Theories of Intelligence
Last updated on
February 21, 2012
- Intelligence refers to:
- “the capacity to acquire and apply knowledge.”
- "the capacity to reason validly about information."
- Major theories:
- Faculty theory
- Two Factor Theory - Charles Spearman
- L.L Thurstone's Theory of Intelligence
- Howard Gardner —Multiple intelligences
- Sternberg– Triarchic theory
- Emotional Intelligence
- Artificial Intelligence
- Faculty theory is the oldest theory regarding the nature of intelligence.
- This theory states that mind is made up of different faculties like reasoning, memory, discrimination and imagination etc.
- These faculties are independent of each other and can be developed by vigorous exercise.
- Faculty theory has been criticized and proved that mental faculties are not independent.
Two Factor Theory
- Proposed by Charles Spearman (1863-1945).
- This theory proposes that intellectual abilities were comprised of two factors:
- general ability or common ability known as ‘G’ factor and
- group of specific abilities known as ‘S’ factor.
- This theory states that a general intelligence factor (g) underlies other, more specific aspects of intelligence.
Louis L. Turnstone's Theory
- He explained intelligence as a person’s “pattern” of mental abilities or a cluster of abilities.
- “Intelligence, considered as a mental trait, is the capacity to make impulses focal at their early, unfinished stage of formation. Intelligence is therefore the capacity for abstraction, which is an inhibitory process "
- This theory explains 7 different “primary mental abilities” which he called primary abilities:
- word fluency
- verbal comprehension
- spatial visualization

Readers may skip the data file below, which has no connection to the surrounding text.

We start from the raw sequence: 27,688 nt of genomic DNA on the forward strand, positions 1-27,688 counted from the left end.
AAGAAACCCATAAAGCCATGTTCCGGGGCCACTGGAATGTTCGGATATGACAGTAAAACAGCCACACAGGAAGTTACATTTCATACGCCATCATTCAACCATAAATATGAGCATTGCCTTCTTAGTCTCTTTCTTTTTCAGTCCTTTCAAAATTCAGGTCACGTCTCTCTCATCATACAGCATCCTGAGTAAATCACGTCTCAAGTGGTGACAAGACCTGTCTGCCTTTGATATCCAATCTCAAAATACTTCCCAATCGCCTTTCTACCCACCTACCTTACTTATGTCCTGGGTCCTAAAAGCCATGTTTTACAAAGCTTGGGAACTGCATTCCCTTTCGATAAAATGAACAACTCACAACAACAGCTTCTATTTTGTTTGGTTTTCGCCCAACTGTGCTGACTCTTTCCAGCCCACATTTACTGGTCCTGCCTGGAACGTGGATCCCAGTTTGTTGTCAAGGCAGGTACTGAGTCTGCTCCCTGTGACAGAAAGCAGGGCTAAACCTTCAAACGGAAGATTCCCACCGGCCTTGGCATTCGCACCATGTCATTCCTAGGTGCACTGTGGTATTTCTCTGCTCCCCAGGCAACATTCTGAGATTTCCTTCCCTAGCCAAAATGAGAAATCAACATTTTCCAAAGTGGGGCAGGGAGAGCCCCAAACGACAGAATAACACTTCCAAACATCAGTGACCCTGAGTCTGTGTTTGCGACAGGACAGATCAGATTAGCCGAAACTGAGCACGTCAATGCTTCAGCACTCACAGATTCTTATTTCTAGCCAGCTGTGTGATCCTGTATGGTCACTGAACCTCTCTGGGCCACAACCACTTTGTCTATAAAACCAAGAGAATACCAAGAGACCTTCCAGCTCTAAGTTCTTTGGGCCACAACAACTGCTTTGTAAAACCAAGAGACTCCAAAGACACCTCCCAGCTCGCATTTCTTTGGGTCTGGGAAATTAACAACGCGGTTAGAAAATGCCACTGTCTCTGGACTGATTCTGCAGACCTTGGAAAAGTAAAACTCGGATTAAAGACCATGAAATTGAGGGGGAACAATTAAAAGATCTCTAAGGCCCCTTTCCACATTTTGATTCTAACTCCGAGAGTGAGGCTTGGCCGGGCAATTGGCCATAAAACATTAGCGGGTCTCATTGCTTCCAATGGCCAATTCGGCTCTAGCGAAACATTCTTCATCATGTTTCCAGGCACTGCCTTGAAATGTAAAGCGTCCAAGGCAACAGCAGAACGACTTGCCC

- number facility
- associative memory
- perceptual speed
Multiple Intelligence Theory- Howard Gardner
- Linguistic (“word smart”)
- Logical-mathematical (“number smart”)
- Musical (“music smart”)
- Spatial (“art smart”)
- Bodily-kinesthetic (“body smart)
- Intrapersonal (“self smart”)
- Interpersonal (“people smart”)
- Naturalist (“nature smart”)
Triarchic Theory (Robert Sternberg)
- Analytic intelligence—mental processes used in learning how to solve problems
- Creative intelligence—ability to deal with novel situations by drawing on existing skills and knowledge
- Practical intelligence—ability to adapt to the environment (street smarts
- The ability to perceive, express, understand, and regulate emotions.
- The ability to manage emotions in one’s self and in others in order to reach desired outcomes.
- An ability to validly reason with emotions and to use emotions to enhance thought.
- An ability to recognize the meanings of emotion and their relationships, and to reason and problem-solve on the basis of them.
Artificial intelligence (AI)
- "the study and design of intelligent agents"
- "the intelligence of machines"
- Term first used by John McCarthy, in 1956.
- It is the science and engineering of making intelligent computer machines.
- Thurstone, L. L. (1973). The Nature of Intelligence. London: Routledge.
- Sternberg R.J (1982). Handbook of Human Intelligence. New York: Cambridge University Press.
- Mayer, J. D., Caruso, D., & Salovey, P. (1999). Emotional intelligence meets traditional standards for an intelligence. Intelligence, 27, 267-298.